Mudslides Force Evacuations In OC's Silverado Canyon
Additional reporting by Christopher Greenspon.
When it rains, it slides. Tuesday night's mild storm caused mud and debris slides in an area of Orange County scorched by the Bond Fire late last year. That fire, which burned for a week in December, blazed across nearly 6,700 acres in the Santiago Canyon area of Orange County.
Shortly after 9 a.m. Wednesday, the Orange County Sheriff's Department issued a mandatory evacuation order for Silverado Canyon. Nearby Modjeska and Williams canyons are under voluntary evacuation orders. Officials worry that more rain could trigger additional mudslides.
"Based on the rain last night and this morning, there were four areas where there were significant mudflows between homes, impacting homes, impacting parked cars and basically making Silverado Canyon impassable," says Shannon Widore with OC Public Works.
Due to several feet of mud making it impassable, Silverado Canyon Road is closed between Olive Drive and Ladd Canyon. You won't be able to go farther east than 28251 Silverado Canyon Road, although everything west of that remains open.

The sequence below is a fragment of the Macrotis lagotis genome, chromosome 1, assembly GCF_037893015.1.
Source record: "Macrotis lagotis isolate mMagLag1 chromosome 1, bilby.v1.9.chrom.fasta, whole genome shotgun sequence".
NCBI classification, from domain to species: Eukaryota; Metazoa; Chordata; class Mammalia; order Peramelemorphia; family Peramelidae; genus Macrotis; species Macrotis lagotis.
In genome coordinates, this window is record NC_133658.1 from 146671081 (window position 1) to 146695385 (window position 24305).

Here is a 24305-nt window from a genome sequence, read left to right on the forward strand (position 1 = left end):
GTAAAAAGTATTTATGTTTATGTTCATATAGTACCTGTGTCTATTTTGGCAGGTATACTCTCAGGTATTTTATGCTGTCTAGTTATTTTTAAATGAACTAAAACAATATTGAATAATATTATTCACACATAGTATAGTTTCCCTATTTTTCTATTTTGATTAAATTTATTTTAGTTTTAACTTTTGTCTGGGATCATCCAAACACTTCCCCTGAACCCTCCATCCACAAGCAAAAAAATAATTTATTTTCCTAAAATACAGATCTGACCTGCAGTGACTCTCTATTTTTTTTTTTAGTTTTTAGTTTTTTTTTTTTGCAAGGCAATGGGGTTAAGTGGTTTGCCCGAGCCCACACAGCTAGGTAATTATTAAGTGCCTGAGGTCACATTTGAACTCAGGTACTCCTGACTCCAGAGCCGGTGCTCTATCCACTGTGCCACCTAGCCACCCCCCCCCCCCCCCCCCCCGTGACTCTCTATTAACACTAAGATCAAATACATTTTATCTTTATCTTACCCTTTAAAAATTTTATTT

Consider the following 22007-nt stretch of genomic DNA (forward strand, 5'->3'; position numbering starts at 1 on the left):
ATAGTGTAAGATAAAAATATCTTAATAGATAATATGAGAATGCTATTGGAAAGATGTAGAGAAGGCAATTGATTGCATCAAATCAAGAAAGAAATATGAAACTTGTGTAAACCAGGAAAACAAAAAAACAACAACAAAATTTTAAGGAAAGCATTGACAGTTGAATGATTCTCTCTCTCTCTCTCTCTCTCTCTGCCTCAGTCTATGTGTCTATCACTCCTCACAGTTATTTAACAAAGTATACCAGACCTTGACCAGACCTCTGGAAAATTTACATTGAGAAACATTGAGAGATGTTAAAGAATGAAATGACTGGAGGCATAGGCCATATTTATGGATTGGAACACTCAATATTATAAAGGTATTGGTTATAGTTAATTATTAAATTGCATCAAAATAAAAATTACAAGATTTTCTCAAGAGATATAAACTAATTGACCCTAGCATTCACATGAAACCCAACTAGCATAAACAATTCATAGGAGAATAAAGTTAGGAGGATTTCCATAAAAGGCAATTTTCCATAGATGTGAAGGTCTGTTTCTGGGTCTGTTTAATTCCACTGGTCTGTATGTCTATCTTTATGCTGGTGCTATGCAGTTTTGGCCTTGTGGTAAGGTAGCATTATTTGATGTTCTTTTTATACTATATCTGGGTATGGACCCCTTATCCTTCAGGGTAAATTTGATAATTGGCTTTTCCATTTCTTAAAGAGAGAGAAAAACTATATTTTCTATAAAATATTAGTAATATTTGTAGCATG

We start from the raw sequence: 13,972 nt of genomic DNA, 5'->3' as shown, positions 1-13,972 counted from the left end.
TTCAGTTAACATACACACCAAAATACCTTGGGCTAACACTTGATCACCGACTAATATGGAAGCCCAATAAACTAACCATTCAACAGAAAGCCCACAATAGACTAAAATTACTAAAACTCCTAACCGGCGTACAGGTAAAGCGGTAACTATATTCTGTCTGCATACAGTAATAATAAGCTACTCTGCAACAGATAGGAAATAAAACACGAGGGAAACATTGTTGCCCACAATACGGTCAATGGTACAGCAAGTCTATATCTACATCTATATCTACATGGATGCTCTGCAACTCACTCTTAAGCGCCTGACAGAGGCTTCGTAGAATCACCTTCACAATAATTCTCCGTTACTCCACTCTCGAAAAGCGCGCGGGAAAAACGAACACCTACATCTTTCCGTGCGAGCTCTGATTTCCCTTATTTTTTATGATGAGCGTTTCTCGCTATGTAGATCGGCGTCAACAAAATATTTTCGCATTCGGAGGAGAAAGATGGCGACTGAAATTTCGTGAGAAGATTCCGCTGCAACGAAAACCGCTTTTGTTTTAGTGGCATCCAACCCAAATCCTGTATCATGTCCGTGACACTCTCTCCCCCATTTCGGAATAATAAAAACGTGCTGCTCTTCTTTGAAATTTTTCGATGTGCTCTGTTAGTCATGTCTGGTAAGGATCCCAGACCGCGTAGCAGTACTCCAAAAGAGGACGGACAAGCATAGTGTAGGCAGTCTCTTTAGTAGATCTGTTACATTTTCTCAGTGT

Crews from various Orange County agencies, including the OC Fire Authority, are working to clear the road, which should take several hours. After that, officials will need to assess the safety of the road. If everything looks good, Silverado Canyon should reopen by midday or early afternoon.
Although last night's expected rainfall did not meet the threshold for a pre-emptive evacuation order, a small amount of rain can still have an outsized impact, especially on steep terrain charred by fire.
"Basically, the water wouldn't be able to saturate into the ground so once it hits the burned hillsides, any significant amount of rain would cause the mud and debris flow to come down the hill," Widore explains.
Orange County officials have not received any other reports of mud or debris flows from last night's rain.